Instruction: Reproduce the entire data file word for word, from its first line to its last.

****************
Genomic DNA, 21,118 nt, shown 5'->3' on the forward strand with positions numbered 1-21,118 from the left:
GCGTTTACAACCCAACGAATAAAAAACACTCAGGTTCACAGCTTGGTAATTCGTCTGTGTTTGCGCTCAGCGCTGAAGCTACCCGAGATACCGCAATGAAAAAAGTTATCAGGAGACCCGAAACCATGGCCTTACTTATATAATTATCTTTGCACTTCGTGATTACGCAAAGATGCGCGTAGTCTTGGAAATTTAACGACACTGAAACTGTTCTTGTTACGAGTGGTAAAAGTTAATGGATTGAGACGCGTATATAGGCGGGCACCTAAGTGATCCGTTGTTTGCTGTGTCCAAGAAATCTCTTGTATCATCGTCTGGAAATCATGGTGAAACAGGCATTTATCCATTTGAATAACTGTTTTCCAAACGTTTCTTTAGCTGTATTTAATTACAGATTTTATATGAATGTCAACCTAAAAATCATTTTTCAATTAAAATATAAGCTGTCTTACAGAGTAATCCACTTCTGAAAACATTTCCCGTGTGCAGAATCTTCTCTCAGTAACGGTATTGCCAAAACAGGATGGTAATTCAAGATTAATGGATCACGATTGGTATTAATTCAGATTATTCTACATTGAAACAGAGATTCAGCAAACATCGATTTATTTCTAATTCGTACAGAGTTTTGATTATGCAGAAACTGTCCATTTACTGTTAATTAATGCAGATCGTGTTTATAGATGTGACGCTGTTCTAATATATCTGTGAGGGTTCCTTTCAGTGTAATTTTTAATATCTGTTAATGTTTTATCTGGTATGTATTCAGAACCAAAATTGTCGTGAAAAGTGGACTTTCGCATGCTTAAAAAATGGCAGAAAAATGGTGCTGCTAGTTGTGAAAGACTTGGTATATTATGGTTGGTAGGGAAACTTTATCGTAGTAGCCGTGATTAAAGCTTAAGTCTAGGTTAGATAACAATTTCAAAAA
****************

Genomic DNA, 21,118 nt, shown 5'->3' on the forward strand with positions numbered 1-21,118 from the left:
GCGTTTACAACCCAACGAATAAAAAACACTCAGGTTCACAGCTTGGTAATTCGTCTGTGTTTGCGCTCAGCGCTGAAGCTACCCGAGATACCGCAATGAAAAAAGTTATCAGGAGACCCGAAACCATGGCCTTACTTATATAATTATCTTTGCACTTCGTGATTACGCAAAGATGCGCGTAGTCTTGGAAATTTAACGACACTGAAACTGTTCTTGTTACGAGTGGTAAAAGTTAATGGATTGAGACGCGTATATAGGCGGGCACCTAAGTGATCCGTTGTTTGCTGTGTCCAAGAAATCTCTTGTATCATCGTCTGGAAATCATGGTGAAACAGGCATTTATCCATTTGAATAACTGTTTTCCAAACGTTTCTTTAGCTGTATTTAATTACAGATTTTATATGAATGTCAACCTAAAAATCATTTTTCAATTAAAATATAAGCTGTCTTACAGAGTAATCCACTTCTGAAAACATTTCCCGTGTGCAGAATCTTCTCTCAGTAACGGTATTGCCAAAACAGGATGGTAATTCAAGATTAATGGATCACGATTGGTATTAATTCAGATTATTCTACATTGAAACAGAGATTCAGCAAACATCGATTTATTTCTAATTCGTACAGAGTTTTGATTATGCAGAAACTGTCCATTTACTGTTAATTAATGCAGATCGTGTTTATAGATGTGACGCTGTTCTAATATATCTGTGAGGGTTCCTTTCAGTGTAATTTTTAATATCTGTTAATGTTTTATCTGGTATGTATTCAGAACCAAAATTGTCGTGAAAAGTGGACTTTCGCATGCTTAAAAAATGGCAGAAAAATGGTGCTGCTAGTTGTGAAAGACTTGGTATATTATGGTTGGTAGGGAAACTTTATCGTAGTAGCCGTGATTAAAGCTTAAGTCTAGGTTAGATAACAATTTCAAAAA